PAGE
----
Monday, April 2, 2012

surfing on the Wild Coast

photos courtesy of allie and ellie

Mathieu is swearing up and down the longest streak of French Canadian religious terms I've heard in a while. All of the curses are being directed at the rental car, which has suddenly decided to stop working, right there in the middle of the dark gravel road.

It seems like everything that could have gone wrong on our journey to the Wild Coast has gone wrong. Mathieu and Carolyn, while driving from Grahamstown to East London to pick me up, were caught first behind a slow car and then the thickest fog you'd ever see, so dense you couldn't see metres ahead of you. Meanwhile, while waiting for them to pick me up at the East London airport, I went to the bathroom, and discovered when I got back out that I had been inadvertently locked in the airport. This is not the first time I've been locked in an unusual place.

Eventually though, we stop off at a McDonalds in East London, which has real ketchup, unlike the rest of southern Africa, and everything seems to be a bit better. Especially once we arrive at the cottage.

Our cottage faces the Indian Ocean. All I really wanted for my final days in Africa was to have a relaxing vacation, preferably involving the ocean, and preferably involving beaches and me lying on them. Renting a cottage with my friends in Chintsa on the Wild Coast in South Africa seemed like the perfect solution.

view of the beach from the cottage

Ellie and I start our day going for a run in the morning down the winding dirt path that connects our cottage to the rest of Chintsa. And by "the rest of Chintsa" I mean the paved road. Chintsa is a tiny village (population 400) in Xhosa country of South Africa. You don't go there for the crazy night life. You go there for nature.

houses in chintsa

horses on the beach

ellie on the beach

And surfing.

It's more or less my first time trying my hand at surfing. This is because I am somewhat afraid of water, which is kind of a big deal when you're surfing. Also, before I came to Africa, I watched Shark Week on the Discovery Channel, and the basic theme seemed to be that sharks have a refined taste for surfers on the South African coast.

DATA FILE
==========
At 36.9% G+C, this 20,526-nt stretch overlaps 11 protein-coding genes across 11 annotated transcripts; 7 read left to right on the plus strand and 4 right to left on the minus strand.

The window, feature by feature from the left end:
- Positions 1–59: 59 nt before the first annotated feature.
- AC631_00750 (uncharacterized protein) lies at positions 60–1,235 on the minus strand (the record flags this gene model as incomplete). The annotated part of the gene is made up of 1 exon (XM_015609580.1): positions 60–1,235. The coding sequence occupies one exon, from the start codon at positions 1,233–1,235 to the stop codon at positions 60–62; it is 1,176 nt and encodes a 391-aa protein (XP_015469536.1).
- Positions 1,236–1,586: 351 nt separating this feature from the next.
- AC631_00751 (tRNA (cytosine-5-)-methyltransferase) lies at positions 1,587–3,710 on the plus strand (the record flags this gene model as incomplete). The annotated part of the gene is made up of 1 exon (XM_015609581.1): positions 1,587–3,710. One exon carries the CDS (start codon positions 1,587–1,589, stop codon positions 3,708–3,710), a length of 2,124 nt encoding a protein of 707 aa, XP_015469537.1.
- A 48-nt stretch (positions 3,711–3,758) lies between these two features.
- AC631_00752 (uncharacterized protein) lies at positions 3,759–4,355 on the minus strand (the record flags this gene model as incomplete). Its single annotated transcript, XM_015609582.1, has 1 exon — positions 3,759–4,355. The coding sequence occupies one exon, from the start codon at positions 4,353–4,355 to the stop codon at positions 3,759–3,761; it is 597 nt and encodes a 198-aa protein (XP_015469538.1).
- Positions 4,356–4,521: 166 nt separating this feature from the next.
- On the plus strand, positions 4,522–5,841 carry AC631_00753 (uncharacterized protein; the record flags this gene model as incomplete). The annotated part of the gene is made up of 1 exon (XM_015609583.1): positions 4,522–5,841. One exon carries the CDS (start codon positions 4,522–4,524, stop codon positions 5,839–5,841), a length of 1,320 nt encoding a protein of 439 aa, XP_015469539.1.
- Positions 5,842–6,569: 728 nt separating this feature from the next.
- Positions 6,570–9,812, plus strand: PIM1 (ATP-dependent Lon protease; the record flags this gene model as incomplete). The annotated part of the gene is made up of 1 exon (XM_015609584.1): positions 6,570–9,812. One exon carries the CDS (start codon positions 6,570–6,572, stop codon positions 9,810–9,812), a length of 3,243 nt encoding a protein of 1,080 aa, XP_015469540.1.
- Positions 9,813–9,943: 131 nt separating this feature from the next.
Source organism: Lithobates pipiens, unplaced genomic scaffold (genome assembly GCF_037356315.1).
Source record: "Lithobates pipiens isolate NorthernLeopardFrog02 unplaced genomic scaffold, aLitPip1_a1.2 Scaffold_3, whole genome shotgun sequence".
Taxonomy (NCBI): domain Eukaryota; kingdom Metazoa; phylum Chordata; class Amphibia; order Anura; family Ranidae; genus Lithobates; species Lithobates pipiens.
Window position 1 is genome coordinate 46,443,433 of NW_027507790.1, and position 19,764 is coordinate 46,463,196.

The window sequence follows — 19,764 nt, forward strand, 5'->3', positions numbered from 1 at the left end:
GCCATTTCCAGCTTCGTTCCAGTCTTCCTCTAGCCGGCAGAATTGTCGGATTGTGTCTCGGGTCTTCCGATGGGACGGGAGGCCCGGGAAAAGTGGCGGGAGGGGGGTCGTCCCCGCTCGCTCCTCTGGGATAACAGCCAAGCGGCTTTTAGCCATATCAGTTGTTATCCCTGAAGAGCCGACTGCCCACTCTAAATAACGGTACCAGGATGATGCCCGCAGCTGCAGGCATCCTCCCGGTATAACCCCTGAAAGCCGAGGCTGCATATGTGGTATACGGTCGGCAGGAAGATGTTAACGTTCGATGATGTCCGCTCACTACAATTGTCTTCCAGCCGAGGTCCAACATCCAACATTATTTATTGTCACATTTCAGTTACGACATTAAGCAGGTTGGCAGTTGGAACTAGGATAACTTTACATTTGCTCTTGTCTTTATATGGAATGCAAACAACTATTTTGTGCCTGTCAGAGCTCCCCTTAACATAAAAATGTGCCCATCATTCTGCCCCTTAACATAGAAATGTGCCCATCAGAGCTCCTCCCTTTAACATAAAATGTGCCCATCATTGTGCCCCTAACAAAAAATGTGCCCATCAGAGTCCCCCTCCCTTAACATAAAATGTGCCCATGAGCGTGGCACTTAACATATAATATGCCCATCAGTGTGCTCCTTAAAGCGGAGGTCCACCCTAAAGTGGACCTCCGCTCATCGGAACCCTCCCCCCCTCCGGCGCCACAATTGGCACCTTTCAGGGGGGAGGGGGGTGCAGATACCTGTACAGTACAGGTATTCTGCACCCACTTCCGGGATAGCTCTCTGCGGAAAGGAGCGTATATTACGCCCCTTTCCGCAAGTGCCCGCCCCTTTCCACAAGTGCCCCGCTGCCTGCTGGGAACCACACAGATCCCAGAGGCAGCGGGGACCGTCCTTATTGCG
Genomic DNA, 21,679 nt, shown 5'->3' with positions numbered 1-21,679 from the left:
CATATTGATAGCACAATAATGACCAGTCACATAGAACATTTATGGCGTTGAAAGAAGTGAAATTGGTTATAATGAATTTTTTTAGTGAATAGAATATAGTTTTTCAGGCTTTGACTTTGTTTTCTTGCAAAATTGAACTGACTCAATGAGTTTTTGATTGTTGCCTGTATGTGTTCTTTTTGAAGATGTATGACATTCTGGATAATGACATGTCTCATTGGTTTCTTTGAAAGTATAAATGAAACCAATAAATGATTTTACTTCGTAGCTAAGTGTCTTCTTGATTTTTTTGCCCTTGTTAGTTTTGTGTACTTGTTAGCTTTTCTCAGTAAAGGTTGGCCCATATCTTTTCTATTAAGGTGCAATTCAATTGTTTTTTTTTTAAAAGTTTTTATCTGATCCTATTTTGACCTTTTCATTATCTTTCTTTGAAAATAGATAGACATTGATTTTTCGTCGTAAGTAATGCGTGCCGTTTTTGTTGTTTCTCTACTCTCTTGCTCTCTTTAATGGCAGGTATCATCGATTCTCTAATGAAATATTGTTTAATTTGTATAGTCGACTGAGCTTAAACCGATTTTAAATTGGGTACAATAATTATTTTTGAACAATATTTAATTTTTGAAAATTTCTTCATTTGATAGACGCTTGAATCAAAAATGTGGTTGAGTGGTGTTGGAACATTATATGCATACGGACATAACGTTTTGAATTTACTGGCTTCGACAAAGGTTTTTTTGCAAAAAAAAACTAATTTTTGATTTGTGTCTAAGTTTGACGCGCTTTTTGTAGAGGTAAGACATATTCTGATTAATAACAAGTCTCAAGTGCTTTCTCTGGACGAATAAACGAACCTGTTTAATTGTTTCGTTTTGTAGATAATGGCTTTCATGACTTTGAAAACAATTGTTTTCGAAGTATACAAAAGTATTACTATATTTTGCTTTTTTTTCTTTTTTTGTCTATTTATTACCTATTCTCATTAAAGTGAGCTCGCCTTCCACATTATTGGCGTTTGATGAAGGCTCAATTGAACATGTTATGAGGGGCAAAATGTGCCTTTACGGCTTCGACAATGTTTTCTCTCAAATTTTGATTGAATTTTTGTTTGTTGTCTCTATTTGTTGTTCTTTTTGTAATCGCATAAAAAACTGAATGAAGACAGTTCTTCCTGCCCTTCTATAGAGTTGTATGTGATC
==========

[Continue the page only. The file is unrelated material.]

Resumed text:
everybody's gone surfin',
surfin' in S.A.

But, gosh darn it, I'm not going to spend my day sitting on the shore watching my friends being cool, so I slip on an extremely flattering wetsuit and hit the waves.



trying to look like i know what i'm doing

It's not too bad for my first time surfing, although I also wasn't too good. I may or may not have swallowed half the Indian Ocean. But whatever - I was surfing! Like the Beach Boys! Who also didn't know how to surf!

me not falling

me falling

friends laughing at me falling

i'm better at posing

The next day, Mathieu and I went back to try to tackle the waves again, but were disappointed to find the waves were too small. Trying to surf on a small wave kind of reminds me of an Etta James song called "Wet Match":

your love is like trying to light a fire with a wet match
you won't even get a spark like that
your love is like trying to light a fire with a wet match
you won't even get a spark like that

waiting, and waiting, and waiting

eventually I had to give up surfing, not because I was tired of wet match metaphors, but because Allie and Ellie started noticing bluebottles in the sea. At first I thought they were talking about dolphins, but as it turns out they were talking about Portuguese man-of-wars....the venomous jellyfish things.

I too read "Starring Sally J. Freedman as Herself" by Judy Blume and therefore have a healthy fear of man-of-wars

In the evening, we head for the bar nearby for a delicious braai that the staff is cooking. This is South Africa, so dinner means the most minimal serving of salad and at least three cuts of meat. I love it. afterwards we play poker with a young gay couple from East London, and then shoot some pool. One guy tried to teach me to speak Khosa.

At that point there is a power outage, and Chintsa is engulfed in complete pitch blackness. I've been in tons of power outages before, but I have never been this far out of the city in this much complete darkness. There is no moon, no city lights nearby, just clouds blocking the whole sky, and darkness. You literally cannot see your hand in front of your face, or your friend (or stranger or psycho killer) standing next to you. The residents make do, though, and soon we have a guitar and conga singalong. I'm handed a guitar and luckily I can feel my way around the fretboard with my fingers in the dark. We sing typical bar standards like Mr Jones, Hallelujah, and also the South African national anthem. Once in a while there's lightning and the whole world is lit up in a freaky streak of whiteness. It's quite the lightning show across the bay over the mountains. It makes the night feels like magic.